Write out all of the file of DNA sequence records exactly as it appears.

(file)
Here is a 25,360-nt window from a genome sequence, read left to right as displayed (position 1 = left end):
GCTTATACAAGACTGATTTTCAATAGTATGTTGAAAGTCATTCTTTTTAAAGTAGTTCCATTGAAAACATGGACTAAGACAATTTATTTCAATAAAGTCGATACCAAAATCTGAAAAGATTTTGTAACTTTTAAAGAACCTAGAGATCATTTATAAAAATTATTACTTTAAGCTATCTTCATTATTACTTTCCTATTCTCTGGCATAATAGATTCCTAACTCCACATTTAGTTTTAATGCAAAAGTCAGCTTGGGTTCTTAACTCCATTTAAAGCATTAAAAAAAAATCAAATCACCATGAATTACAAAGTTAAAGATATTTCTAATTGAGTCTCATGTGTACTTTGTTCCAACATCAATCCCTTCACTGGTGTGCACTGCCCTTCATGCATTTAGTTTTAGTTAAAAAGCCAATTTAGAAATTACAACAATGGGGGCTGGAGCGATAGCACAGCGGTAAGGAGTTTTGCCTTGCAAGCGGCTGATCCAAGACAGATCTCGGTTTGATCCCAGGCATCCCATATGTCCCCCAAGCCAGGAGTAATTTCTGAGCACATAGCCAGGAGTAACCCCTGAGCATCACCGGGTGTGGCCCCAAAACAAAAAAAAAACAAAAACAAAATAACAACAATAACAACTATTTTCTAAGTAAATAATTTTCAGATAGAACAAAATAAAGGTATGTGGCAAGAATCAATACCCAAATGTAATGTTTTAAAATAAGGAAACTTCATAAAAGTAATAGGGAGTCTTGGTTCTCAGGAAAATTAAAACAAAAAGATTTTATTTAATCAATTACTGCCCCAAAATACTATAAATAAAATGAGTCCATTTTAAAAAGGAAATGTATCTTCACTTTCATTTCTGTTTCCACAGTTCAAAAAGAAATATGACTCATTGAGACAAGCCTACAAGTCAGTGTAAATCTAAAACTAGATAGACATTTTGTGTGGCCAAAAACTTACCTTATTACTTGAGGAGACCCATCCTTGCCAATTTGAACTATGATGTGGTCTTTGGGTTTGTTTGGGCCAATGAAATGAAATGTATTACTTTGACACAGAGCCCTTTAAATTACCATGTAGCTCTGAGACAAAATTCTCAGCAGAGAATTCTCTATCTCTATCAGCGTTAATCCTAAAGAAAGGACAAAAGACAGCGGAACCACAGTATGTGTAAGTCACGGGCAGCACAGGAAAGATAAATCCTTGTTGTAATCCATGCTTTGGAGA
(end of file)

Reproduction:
Here is a 25,360-nt window from a genome sequence, read left to right as displayed (position 1 = left end):
GCTTATACAAGACTGATTTTCAATAGTATGTTGAAAGTCATTCTTTTTAAAGTAGTTCCATTGAAAACATGGACTAAGACAATTTATTTCAATAAAGTCGATACCAAAATCTGAAAAGATTTTGTAACTTTTAAAGAACCTAGAGATCATTTATAAAAATTATTACTTTAAGCTATCTTCATTATTACTTTCCTATTCTCTGGCATAATAGATTCCTAACTCCACATTTAGTTTTAATGCAAAAGTCAGCTTGGGTTCTTAACTCCATTTAAAGCATTAAAAAAAAATCAAATCACCATGAATTACAAAGTTAAAGATATTTCTAATTGAGTCTCATGTGTACTTTGTTCCAACATCAATCCCTTCACTGGTGTGCACTGCCCTTCATGCATTTAGTTTTAGTTAAAAAGCCAATTTAGAAATTACAACAATGGGGGCTGGAGCGATAGCACAGCGGTAAGGAGTTTTGCCTTGCAAGCGGCTGATCCAAGACAGATCTCGGTTTGATCCCAGGCATCCCATATGTCCCCCAAGCCAGGAGTAATTTCTGAGCACATAGCCAGGAGTAACCCCTGAGCATCACCGGGTGTGGCCCCAAAACAAAAAAAAAACAAAAACAAAATAACAACAATAACAACTATTTTCTAAGTAAATAATTTTCAGATAGAACAAAATAAAGGTATGTGGCAAGAATCAATACCCAAATGTAATGTTTTAAAATAAGGAAACTTCATAAAAGTAATAGGGAGTCTTGGTTCTCAGGAAAATTAAAACAAAAAGATTTTATTTAATCAATTACTGCCCCAAAATACTATAAATAAAATGAGTCCATTTTAAAAAGGAAATGTATCTTCACTTTCATTTCTGTTTCCACAGTTCAAAAAGAAATATGACTCATTGAGACAAGCCTACAAGTCAGTGTAAATCTAAAACTAGATAGACATTTTGTGTGGCCAAAAACTTACCTTATTACTTGAGGAGACCCATCCTTGCCAATTTGAACTATGATGTGGTCTTTGGGTTTGTTTGGGCCAATGAAATGAAATGTATTACTTTGACACAGAGCCCTTTAAATTACCATGTAGCTCTGAGACAAAATTCTCAGCAGAGAATTCTCTATCTCTATCAGCGTTAATCCTAAAGAAAGGACAAAAGACAGCGGAACCACAGTATGTGTAAGTCACGGGCAGCACAGGAAAGATAAATCCTTGTTGTAATCCATGCTTTGGAGA